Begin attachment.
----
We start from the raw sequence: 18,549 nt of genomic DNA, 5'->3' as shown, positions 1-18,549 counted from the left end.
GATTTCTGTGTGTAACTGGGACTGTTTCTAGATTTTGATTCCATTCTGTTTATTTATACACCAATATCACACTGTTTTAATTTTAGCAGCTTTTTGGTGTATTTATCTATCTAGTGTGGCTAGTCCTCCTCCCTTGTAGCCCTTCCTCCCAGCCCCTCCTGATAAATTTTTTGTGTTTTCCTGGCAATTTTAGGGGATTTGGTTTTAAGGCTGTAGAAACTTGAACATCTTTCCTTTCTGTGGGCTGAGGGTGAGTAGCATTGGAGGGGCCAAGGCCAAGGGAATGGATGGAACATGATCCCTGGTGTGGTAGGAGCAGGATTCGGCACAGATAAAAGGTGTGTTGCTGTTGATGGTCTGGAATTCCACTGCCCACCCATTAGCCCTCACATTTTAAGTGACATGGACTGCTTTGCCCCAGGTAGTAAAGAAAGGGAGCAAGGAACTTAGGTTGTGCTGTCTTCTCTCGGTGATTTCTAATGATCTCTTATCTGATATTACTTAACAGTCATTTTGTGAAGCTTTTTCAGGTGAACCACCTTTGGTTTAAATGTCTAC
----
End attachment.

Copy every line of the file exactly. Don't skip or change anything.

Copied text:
We start from the raw sequence: 18,549 nt of genomic DNA, 5'->3' as shown, positions 1-18,549 counted from the left end.
GATTTCTGTGTGTAACTGGGACTGTTTCTAGATTTTGATTCCATTCTGTTTATTTATACACCAATATCACACTGTTTTAATTTTAGCAGCTTTTTGGTGTATTTATCTATCTAGTGTGGCTAGTCCTCCTCCCTTGTAGCCCTTCCTCCCAGCCCCTCCTGATAAATTTTTTGTGTTTTCCTGGCAATTTTAGGGGATTTGGTTTTAAGGCTGTAGAAACTTGAACATCTTTCCTTTCTGTGGGCTGAGGGTGAGTAGCATTGGAGGGGCCAAGGCCAAGGGAATGGATGGAACATGATCCCTGGTGTGGTAGGAGCAGGATTCGGCACAGATAAAAGGTGTGTTGCTGTTGATGGTCTGGAATTCCACTGCCCACCCATTAGCCCTCACATTTTAAGTGACATGGACTGCTTTGCCCCAGGTAGTAAAGAAAGGGAGCAAGGAACTTAGGTTGTGCTGTCTTCTCTCGGTGATTTCTAATGATCTCTTATCTGATATTACTTAACAGTCATTTTGTGAAGCTTTTTCAGGTGAACCACCTTTGGTTTAAATGTCTAC